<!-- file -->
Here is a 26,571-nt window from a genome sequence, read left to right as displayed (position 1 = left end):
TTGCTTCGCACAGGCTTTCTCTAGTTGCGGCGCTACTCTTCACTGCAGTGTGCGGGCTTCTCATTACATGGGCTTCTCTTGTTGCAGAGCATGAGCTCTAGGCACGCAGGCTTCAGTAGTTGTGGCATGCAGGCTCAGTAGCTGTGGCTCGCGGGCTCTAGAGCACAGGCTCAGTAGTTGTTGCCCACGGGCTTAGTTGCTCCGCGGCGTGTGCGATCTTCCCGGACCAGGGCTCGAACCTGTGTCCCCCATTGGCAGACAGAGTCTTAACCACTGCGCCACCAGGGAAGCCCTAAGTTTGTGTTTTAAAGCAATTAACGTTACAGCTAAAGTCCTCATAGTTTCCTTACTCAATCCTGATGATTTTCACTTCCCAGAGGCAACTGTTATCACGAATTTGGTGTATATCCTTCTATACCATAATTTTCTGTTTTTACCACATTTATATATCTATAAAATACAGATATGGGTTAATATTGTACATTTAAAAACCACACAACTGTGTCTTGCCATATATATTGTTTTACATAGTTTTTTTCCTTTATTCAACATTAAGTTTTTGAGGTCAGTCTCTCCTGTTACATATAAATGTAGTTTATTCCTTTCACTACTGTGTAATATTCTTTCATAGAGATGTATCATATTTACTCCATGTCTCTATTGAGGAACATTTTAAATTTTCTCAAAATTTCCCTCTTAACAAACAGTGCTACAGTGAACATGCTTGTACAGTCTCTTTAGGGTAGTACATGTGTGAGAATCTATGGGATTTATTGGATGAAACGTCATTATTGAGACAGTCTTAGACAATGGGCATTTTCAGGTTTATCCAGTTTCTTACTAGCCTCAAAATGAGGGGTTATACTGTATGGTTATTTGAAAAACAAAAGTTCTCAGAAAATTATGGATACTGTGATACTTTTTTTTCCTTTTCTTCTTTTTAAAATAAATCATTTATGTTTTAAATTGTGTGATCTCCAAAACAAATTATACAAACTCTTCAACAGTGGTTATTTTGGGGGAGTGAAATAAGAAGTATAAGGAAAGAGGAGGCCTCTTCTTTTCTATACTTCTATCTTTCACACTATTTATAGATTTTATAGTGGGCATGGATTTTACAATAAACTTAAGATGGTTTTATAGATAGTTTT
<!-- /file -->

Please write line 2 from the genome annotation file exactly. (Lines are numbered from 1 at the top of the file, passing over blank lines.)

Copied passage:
TTGCTTCGCACAGGCTTTCTCTAGTTGCGGCGCTACTCTTCACTGCAGTGTGCGGGCTTCTCATTACATGGGCTTCTCTTGTTGCAGAGCATGAGCTCTAGGCACGCAGGCTTCAGTAGTTGTGGCATGCAGGCTCAGTAGCTGTGGCTCGCGGGCTCTAGAGCACAGGCTCAGTAGTTGTTGCCCACGGGCTTAGTTGCTCCGCGGCGTGTGCGATCTTCCCGGACCAGGGCTCGAACCTGTGTCCCCCATTGGCAGACAGAGTCTTAACCACTGCGCCACCAGGGAAGCCCTAAGTTTGTGTTTTAAAGCAATTAACGTTACAGCTAAAGTCCTCATAGTTTCCTTACTCAATCCTGATGATTTTCACTTCCCAGAGGCAACTGTTATCACGAATTTGGTGTATATCCTTCTATACCATAATTTTCTGTTTTTACCACATTTATATATCTATAAAATACAGATATGGGTTAATATTGTACATTTAAAAACCACACAACTGTGTCTTGCCATATATATTGTTTTACATAGTTTTTTTCCTTTATTCAACATTAAGTTTTTGAGGTCAGTCTCTCCTGTTACATATAAATGTAGTTTATTCCTTTCACTACTGTGTAATATTCTTTCATAGAGATGTATCATATTTACTCCATGTCTCTATTGAGGAACATTTTAAATTTTCTCAAAATTTCCCTCTTAACAAACAGTGCTACAGTGAACATGCTTGTACAGTCTCTTTAGGGTAGTACATGTGTGAGAATCTATGGGATTTATTGGATGAAACGTCATTATTGAGACAGTCTTAGACAATGGGCATTTTCAGGTTTATCCAGTTTCTTACTAGCCTCAAAATGAGGGGTTATACTGTATGGTTATTTGAAAAACAAAAGTTCTCAGAAAATTATGGATACTGTGATACTTTTTTTTCCTTTTCTTCTTTTTAAAATAAATCATTTATGTTTTAAATTGTGTGATCTCCAAAACAAATTATACAAACTCTTCAACAGTGGTTATTTTGGGGGAGTGAAATAAGAAGTATAAGGAAAGAGGAGGCCTCTTCTTTTCTATACTTCTATCTTTCACACTATTTATAGATTTTATAGTGGGCATGGATTTTACAATAAACTTAAGATGGTTTTATAGATAGTTTT